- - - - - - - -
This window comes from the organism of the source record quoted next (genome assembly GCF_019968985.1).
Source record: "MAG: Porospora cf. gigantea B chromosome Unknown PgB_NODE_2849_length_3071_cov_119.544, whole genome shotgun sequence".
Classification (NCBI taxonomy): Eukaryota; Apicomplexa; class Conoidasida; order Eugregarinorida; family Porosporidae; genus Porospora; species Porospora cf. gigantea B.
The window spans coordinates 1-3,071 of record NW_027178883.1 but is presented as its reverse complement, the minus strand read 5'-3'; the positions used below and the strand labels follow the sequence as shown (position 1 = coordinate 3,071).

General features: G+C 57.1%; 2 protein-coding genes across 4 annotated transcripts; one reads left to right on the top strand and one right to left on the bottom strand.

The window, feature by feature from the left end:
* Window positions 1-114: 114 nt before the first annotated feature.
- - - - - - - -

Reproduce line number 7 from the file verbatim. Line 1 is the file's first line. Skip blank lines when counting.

* Window positions 1-114: 114 nt before the first annotated feature.